As far as apologetic evidence goes, I presume you are referring to the word apologetic in the sense of the writings of early Jews and Christians, i.e. the Bible. Despite the following not being Objectivist, I personally have found the work of Earl Doherty to be extremely useful in understanding why an historical Jesus is so hard to document and is probably a myth. And there is an amazing book called Dare To Think For Yourself: A Journey from Faith to Reason by Betty J. Brogaard, which recounts her journey from Christianity to atheism. You can find it at PublishAmerica. There (and in Mr. Doherty's work), you will find discussions of how the Bible was written and copied, prophesies, faith, doublets (evidencing multiple authors of the same books in the Bible) and a host of other points.




(Edited by Michael Stuart Kelly on 11/29, 9:55pm)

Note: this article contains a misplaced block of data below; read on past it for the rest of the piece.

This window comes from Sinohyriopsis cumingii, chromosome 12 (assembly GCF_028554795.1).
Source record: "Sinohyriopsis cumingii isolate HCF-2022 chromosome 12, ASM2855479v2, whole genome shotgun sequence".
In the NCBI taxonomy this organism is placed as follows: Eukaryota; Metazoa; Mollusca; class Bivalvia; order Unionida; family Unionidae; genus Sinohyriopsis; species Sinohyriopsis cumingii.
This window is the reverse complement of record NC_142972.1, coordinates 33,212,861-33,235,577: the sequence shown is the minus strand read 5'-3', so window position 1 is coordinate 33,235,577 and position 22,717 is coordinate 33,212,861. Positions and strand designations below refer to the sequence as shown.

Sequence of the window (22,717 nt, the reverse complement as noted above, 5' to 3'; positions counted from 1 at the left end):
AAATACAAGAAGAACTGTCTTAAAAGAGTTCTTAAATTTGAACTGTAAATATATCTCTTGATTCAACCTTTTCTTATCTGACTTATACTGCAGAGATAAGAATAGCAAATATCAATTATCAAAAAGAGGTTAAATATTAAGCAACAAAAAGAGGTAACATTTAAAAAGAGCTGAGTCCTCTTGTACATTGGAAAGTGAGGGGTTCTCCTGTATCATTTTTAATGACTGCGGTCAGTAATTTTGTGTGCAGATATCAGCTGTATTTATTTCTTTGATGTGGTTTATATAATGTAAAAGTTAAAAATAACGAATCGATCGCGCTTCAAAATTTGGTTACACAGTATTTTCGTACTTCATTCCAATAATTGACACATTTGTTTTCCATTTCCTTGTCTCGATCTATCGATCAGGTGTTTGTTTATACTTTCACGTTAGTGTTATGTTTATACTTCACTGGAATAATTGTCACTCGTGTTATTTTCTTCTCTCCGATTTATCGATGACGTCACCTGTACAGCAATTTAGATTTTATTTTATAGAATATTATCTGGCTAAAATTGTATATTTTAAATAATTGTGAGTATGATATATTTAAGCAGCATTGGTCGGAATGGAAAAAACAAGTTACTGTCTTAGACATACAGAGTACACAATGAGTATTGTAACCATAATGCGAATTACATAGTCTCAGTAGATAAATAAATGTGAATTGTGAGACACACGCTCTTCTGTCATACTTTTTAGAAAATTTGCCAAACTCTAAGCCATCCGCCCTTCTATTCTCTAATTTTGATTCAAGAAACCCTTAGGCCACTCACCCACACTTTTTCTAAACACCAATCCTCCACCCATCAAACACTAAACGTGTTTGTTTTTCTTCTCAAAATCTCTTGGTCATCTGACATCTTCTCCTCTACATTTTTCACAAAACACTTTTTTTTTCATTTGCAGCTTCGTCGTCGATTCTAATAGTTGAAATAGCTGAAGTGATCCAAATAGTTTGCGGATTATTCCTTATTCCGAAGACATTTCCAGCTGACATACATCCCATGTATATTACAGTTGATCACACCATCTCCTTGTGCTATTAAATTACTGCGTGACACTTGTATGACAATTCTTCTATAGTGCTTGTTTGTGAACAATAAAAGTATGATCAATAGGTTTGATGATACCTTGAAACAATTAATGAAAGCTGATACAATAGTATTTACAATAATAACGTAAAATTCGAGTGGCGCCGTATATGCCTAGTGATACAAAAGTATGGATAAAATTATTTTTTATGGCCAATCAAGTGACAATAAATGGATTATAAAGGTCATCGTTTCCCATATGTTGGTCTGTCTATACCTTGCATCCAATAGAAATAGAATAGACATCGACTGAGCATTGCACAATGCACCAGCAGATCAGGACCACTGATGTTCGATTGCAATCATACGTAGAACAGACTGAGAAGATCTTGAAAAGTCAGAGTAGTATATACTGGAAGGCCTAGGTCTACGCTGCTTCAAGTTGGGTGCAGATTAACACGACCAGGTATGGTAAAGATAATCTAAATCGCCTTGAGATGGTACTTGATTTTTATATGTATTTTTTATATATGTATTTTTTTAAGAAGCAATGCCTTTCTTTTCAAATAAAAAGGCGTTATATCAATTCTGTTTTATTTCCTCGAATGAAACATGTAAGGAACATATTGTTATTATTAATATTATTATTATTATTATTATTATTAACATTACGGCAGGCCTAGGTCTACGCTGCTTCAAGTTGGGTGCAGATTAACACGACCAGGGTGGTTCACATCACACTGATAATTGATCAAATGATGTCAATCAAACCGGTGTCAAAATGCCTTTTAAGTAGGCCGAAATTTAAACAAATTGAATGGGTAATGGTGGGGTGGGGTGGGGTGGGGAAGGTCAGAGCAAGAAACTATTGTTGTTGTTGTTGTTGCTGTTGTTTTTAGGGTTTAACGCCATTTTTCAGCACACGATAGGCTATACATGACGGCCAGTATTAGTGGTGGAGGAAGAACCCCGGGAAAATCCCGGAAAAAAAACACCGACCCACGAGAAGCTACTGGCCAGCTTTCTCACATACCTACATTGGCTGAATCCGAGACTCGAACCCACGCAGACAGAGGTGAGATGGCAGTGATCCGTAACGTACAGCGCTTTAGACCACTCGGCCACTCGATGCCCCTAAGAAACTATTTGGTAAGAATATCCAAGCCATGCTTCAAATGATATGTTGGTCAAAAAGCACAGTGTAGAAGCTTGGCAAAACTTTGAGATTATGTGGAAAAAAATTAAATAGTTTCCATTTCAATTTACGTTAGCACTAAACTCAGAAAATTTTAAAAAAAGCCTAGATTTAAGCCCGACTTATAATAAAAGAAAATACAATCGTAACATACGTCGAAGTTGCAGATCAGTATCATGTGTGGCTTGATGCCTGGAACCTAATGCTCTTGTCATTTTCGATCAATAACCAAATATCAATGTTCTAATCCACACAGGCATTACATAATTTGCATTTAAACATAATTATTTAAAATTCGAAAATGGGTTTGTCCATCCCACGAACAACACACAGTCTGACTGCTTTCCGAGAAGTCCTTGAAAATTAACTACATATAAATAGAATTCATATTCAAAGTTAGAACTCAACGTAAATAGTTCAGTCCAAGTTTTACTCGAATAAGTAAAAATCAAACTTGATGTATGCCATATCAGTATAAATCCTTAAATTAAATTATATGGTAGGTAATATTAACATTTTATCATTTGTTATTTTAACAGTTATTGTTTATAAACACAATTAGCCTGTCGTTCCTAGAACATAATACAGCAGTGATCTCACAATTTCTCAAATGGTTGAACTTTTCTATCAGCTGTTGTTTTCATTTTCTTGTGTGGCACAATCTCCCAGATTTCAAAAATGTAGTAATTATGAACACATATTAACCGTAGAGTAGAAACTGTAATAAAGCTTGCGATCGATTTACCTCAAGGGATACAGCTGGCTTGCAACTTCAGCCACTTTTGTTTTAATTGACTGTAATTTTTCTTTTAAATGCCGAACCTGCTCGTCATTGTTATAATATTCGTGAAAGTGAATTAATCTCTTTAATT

Post 63

Wednesday, November 30, 2005 - 6:17amSanction this postReply
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Pete,

I am not interested in comparisons to Objectivism of that kind. Christianity has had much stiffer competition, especially in the early centuries of the Common Era.



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Post 64

Monday, March 20, 2006 - 10:45pmSanction this postReply
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** delete **
(Edited by Jordan Zimmerman on 3/21, 10:01am)




Post 65

Monday, March 20, 2006 - 10:49pmSanction this postReply
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Oops - sorry to bump this thread. For some reason, it came up as a new thread. Please, please, please, let's not continue this.



Post 66

Tuesday, March 21, 2006 - 6:54amSanction this postReply
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deleted.
(Edited by Joe Maurone
on 3/22, 4:29am)




Post 67

Tuesday, March 21, 2006 - 10:01amSanction this postReply
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OK - I've deleted it.



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Post 68

Tuesday, March 21, 2006 - 10:04pmSanction this postReply
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More!

--Brant